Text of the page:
What science tells us
I like to base my work on solid scientific evidence and not just personal experience, so want to share with you some brilliant pieces of research about the negative impact of multitasking I’ve discovered. Scientists became concerned about media multitasking after a few fatal incidents with doctors who multitasked while treating their patients and made serious mistakes causing harm to their patients.
A research from Stanford University suggests that people constantly exposed to electronic information flow suffer from worsened memory and a lack of attention. They also have hard time switching from one job to another, even though they claim they are great at multitasking. Harvard scientists confirm that multitaskers are more likely to make mistakes, ignore important information or keep it in their working memory. As a result, their problem solving abilities and creativity can be diminished.
Yeah, but what can go wrong if I check my smartphone for a second? Everyone does that – and they are no dumb zombies!
True, nothing happens if you do it once in a while (unless you are a doctor working with a patient or in a similar responsible position). Problems arise when you keep doing this over and over again. Thing is, when you get distracted, your brain needs time to go back to what it was doing. The more often you distract it, the more time it needs to recover, and the worse your working memory gets. As a result, your mind doesn’t work anymore as good as it could be and you process relevant information at a slower pace.
Ok, but how does it impact my weight?
When you regularly multitask, you basically undermine your ability to filter information and pick what’s relevant for you right now. As a multitasker, you have harder time identifying when and what you need to eat, and whether you need to change your body posture or go do some exercise. If you have lunch in front of your computer, chances are you eat waaaaay more then you need (and chew worse, too!). If you want to control your craving, stick to your diet and keep exercising regularly, you need to have a well-organized and focused mind that is your ally and tells you what’s worthy of your attention.
I keep repeating it over and over again to all of my clients – you are a whole person, and if you want to be successful, you cannot separate your body from your mind or your actions. The way you behave impacts how you eat, the way you eat impacts the way you think, the way you think impacts how you behave! It’s all looped! (By the way, a perfect phrase to tweet, isn’t it? ;))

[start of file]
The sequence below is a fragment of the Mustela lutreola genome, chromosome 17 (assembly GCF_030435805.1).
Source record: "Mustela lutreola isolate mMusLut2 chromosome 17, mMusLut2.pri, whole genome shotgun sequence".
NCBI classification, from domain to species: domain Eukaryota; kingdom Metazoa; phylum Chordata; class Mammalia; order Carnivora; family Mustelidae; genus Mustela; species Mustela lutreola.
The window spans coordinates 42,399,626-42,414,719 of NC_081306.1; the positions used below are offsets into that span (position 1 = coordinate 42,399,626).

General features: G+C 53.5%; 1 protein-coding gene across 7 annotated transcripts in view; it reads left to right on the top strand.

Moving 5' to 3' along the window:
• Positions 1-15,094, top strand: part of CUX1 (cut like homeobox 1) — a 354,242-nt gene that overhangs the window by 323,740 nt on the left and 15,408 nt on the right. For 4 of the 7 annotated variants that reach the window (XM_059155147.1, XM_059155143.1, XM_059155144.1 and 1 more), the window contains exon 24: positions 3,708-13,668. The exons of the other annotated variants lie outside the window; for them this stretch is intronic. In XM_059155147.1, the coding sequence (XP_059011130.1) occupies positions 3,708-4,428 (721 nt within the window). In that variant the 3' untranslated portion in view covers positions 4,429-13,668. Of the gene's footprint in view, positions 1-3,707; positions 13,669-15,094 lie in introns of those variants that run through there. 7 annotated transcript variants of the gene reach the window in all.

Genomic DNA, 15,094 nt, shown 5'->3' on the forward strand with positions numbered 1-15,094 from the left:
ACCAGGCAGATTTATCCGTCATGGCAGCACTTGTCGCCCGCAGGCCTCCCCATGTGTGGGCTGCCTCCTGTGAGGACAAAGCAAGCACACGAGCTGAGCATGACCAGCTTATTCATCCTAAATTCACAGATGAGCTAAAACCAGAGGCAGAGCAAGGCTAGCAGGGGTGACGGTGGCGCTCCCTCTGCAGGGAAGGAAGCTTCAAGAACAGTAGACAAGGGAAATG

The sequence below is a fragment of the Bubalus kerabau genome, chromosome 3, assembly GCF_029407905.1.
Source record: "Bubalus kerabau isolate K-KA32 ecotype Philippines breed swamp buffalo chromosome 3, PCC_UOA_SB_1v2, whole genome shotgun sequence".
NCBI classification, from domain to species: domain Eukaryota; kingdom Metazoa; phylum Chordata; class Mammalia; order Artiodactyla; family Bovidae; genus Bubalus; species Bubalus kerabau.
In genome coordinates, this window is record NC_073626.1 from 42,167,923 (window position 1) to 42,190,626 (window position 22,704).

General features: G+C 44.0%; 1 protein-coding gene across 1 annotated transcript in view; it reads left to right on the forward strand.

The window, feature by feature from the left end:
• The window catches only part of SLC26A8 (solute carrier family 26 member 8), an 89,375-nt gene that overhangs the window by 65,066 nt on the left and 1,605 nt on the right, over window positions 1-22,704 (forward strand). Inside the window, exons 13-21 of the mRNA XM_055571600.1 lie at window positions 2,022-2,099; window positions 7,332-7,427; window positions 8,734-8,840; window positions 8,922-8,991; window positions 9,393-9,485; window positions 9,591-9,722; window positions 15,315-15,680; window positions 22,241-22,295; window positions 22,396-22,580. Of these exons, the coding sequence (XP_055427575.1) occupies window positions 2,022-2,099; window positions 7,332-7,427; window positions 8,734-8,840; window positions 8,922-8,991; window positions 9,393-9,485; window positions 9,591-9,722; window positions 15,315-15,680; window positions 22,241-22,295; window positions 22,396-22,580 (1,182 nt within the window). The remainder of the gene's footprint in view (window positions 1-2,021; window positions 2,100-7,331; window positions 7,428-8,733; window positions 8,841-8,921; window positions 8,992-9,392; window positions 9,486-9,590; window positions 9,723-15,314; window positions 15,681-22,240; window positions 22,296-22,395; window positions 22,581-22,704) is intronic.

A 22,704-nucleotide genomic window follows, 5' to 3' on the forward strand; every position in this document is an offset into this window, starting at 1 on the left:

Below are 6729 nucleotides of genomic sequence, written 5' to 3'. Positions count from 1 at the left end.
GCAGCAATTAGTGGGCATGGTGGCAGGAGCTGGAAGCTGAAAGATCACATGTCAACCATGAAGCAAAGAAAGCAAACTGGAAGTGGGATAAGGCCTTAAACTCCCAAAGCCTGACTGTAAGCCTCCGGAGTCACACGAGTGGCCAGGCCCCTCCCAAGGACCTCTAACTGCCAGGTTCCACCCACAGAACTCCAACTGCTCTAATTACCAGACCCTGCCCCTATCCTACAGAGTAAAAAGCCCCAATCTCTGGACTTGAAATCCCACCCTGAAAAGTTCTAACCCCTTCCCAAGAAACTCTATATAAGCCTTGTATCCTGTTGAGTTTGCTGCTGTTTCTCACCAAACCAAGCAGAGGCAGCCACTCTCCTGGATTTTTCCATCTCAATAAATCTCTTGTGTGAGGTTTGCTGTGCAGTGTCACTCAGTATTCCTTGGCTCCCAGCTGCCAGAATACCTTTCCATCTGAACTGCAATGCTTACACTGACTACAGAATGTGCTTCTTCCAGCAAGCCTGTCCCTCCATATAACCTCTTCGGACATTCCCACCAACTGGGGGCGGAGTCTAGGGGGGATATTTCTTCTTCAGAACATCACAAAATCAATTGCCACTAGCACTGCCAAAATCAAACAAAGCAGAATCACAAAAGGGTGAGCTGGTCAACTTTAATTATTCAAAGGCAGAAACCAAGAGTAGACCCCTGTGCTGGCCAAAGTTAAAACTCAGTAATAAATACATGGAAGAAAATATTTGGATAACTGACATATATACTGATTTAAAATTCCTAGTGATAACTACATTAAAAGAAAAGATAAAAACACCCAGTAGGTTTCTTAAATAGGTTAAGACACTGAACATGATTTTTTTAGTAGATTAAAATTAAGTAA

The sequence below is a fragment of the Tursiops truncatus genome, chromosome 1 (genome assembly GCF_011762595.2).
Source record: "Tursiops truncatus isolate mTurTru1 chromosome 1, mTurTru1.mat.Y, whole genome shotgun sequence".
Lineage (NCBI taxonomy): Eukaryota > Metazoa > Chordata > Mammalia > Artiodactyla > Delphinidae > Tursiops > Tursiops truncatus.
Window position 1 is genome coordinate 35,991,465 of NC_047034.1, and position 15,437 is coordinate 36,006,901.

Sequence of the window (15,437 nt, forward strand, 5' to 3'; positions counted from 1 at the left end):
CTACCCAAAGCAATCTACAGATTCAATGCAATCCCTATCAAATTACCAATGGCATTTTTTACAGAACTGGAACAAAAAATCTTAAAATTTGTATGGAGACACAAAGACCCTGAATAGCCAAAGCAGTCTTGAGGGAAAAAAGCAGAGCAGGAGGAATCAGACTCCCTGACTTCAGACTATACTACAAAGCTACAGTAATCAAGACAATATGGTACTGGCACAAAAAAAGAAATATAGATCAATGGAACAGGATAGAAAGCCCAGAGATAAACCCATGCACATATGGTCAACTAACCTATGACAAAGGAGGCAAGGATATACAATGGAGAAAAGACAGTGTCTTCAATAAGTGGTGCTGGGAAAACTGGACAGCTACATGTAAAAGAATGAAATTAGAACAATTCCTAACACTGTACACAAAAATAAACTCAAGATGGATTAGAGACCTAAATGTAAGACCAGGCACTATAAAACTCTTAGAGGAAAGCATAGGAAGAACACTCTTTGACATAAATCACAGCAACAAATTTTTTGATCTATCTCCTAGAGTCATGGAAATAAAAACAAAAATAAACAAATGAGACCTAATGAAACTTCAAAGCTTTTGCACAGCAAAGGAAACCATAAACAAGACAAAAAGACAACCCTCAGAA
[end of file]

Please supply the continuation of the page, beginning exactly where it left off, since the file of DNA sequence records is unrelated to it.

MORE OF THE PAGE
How to stop multitasking
So, how can one stop multitasking and make sure they are productive and healthy?
The authors of Organize your mind, organize your life suggest a whole series of steps, but the key one is to work in shifts. Concentrate only on one thing at a time, whether it is eating your lunch or reading your emails, and be fully immersed into what you do. When you switch to the next task, you need to abandon any thought about the previous task, until you get back to it, if you need to. What tends to happen is that we still process something that’s not related to what we are doing right now (i.e. in a meeting I keep on thinking of whether I’ve parked my car in a right place), therefore not making any of the two well! To be present, either go outside and re-park your car, or forget about it altogether.
Those who are part of a strong office culture might find it challenging to stop multitasking altogether, as in spite of strong evidence against multitasking many companies still expect their employees to do so, for example keep their email boxes opened all the time. It is also challenging not to multitask in an open office environment, where distractions are in abundance.
You don’t need though to openly fight against your employer or blame them for making you unproductive – instead of that, consider things you can control in your work vs things you cannot. If you are in control of organizing your communication most of the time, tell your boss and colleagues that you want to run a little experiment, and so will check your email at specific times. Make people feel curious and fun about your experiment, rather than guilty. If you are the boss, you can set up a specific hour when people can come and ask you questions, and agree that they don’t do it at other times (and if they do, they have to pay a symbolic fine that is used for the Friday pub crawl). Your whole day might not become instantly productive, but at least you can make the first steps to become less stressed and more efficient! And fit on top of that, too!